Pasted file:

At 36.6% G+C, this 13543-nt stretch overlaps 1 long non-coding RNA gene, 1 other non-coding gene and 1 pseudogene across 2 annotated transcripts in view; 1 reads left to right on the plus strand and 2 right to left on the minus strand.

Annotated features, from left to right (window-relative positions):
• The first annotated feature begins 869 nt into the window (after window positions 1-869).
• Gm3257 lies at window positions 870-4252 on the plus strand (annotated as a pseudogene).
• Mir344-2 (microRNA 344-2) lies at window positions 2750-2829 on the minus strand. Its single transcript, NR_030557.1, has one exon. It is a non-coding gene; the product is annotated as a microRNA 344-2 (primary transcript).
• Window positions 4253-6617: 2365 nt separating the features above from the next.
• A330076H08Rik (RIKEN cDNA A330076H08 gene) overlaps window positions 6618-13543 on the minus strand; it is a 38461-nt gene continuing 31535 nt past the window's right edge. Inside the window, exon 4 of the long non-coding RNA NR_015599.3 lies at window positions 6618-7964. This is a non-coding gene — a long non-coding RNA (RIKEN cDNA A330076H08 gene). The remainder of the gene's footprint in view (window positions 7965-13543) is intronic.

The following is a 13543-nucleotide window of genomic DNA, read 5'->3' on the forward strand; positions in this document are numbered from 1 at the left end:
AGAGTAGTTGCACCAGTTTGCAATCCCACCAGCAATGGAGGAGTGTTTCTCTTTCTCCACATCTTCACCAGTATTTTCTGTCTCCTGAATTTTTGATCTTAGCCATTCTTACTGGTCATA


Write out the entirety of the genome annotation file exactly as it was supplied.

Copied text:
At 36.6% G+C, this 13543-nt stretch overlaps 1 long non-coding RNA gene, 1 other non-coding gene and 1 pseudogene across 2 annotated transcripts in view; 1 reads left to right on the plus strand and 2 right to left on the minus strand.

Annotated features, from left to right (window-relative positions):
• The first annotated feature begins 869 nt into the window (after window positions 1-869).
• Gm3257 lies at window positions 870-4252 on the plus strand (annotated as a pseudogene).
• Mir344-2 (microRNA 344-2) lies at window positions 2750-2829 on the minus strand. Its single transcript, NR_030557.1, has one exon. It is a non-coding gene; the product is annotated as a microRNA 344-2 (primary transcript).
• Window positions 4253-6617: 2365 nt separating the features above from the next.
• A330076H08Rik (RIKEN cDNA A330076H08 gene) overlaps window positions 6618-13543 on the minus strand; it is a 38461-nt gene continuing 31535 nt past the window's right edge. Inside the window, exon 4 of the long non-coding RNA NR_015599.3 lies at window positions 6618-7964. This is a non-coding gene — a long non-coding RNA (RIKEN cDNA A330076H08 gene). The remainder of the gene's footprint in view (window positions 7965-13543) is intronic.

The following is a 13543-nucleotide window of genomic DNA, read 5'->3' on the forward strand; positions in this document are numbered from 1 at the left end:
AGAGTAGTTGCACCAGTTTGCAATCCCACCAGCAATGGAGGAGTGTTTCTCTTTCTCCACATCTTCACCAGTATTTTCTGTCTCCTGAATTTTTGATCTTAGCCATTCTTACTGGTCATA